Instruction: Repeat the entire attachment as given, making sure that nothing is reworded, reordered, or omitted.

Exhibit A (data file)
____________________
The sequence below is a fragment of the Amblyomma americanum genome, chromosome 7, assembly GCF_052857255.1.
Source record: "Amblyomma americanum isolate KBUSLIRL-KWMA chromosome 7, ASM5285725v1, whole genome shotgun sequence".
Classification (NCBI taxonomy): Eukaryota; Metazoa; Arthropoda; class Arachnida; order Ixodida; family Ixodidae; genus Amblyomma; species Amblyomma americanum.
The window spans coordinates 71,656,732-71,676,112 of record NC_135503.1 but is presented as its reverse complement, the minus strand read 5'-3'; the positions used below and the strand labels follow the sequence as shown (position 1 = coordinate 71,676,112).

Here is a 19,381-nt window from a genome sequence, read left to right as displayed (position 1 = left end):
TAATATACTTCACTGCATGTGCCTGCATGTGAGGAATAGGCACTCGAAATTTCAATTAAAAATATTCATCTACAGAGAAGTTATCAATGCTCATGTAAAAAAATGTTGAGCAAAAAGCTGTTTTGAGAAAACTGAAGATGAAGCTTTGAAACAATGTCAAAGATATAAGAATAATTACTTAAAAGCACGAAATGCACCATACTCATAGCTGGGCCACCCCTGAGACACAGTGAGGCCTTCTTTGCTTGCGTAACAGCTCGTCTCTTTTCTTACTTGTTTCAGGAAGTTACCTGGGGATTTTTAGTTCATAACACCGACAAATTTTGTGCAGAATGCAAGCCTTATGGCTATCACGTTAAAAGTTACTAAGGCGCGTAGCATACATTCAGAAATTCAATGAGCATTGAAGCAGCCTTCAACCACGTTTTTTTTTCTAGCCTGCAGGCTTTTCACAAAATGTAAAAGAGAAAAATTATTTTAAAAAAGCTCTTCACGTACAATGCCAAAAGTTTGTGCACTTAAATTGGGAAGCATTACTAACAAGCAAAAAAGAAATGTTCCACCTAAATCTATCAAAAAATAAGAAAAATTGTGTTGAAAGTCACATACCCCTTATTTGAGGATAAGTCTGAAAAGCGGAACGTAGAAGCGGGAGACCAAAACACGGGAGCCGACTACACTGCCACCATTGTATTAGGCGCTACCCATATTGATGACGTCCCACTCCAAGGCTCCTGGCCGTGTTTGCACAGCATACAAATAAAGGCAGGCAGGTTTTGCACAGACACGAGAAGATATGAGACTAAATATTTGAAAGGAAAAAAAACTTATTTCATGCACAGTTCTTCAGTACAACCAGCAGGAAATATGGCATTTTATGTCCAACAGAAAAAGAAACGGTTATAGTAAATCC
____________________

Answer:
The sequence below is a fragment of the Amblyomma americanum genome, chromosome 7, assembly GCF_052857255.1.
Source record: "Amblyomma americanum isolate KBUSLIRL-KWMA chromosome 7, ASM5285725v1, whole genome shotgun sequence".
Classification (NCBI taxonomy): Eukaryota; Metazoa; Arthropoda; class Arachnida; order Ixodida; family Ixodidae; genus Amblyomma; species Amblyomma americanum.
The window spans coordinates 71,656,732-71,676,112 of record NC_135503.1 but is presented as its reverse complement, the minus strand read 5'-3'; the positions used below and the strand labels follow the sequence as shown (position 1 = coordinate 71,676,112).

Here is a 19,381-nt window from a genome sequence, read left to right as displayed (position 1 = left end):
TAATATACTTCACTGCATGTGCCTGCATGTGAGGAATAGGCACTCGAAATTTCAATTAAAAATATTCATCTACAGAGAAGTTATCAATGCTCATGTAAAAAAATGTTGAGCAAAAAGCTGTTTTGAGAAAACTGAAGATGAAGCTTTGAAACAATGTCAAAGATATAAGAATAATTACTTAAAAGCACGAAATGCACCATACTCATAGCTGGGCCACCCCTGAGACACAGTGAGGCCTTCTTTGCTTGCGTAACAGCTCGTCTCTTTTCTTACTTGTTTCAGGAAGTTACCTGGGGATTTTTAGTTCATAACACCGACAAATTTTGTGCAGAATGCAAGCCTTATGGCTATCACGTTAAAAGTTACTAAGGCGCGTAGCATACATTCAGAAATTCAATGAGCATTGAAGCAGCCTTCAACCACGTTTTTTTTTCTAGCCTGCAGGCTTTTCACAAAATGTAAAAGAGAAAAATTATTTTAAAAAAGCTCTTCACGTACAATGCCAAAAGTTTGTGCACTTAAATTGGGAAGCATTACTAACAAGCAAAAAAGAAATGTTCCACCTAAATCTATCAAAAAATAAGAAAAATTGTGTTGAAAGTCACATACCCCTTATTTGAGGATAAGTCTGAAAAGCGGAACGTAGAAGCGGGAGACCAAAACACGGGAGCCGACTACACTGCCACCATTGTATTAGGCGCTACCCATATTGATGACGTCCCACTCCAAGGCTCCTGGCCGTGTTTGCACAGCATACAAATAAAGGCAGGCAGGTTTTGCACAGACACGAGAAGATATGAGACTAAATATTTGAAAGGAAAAAAAACTTATTTCATGCACAGTTCTTCAGTACAACCAGCAGGAAATATGGCATTTTATGTCCAACAGAAAAAGAAACGGTTATAGTAAATCC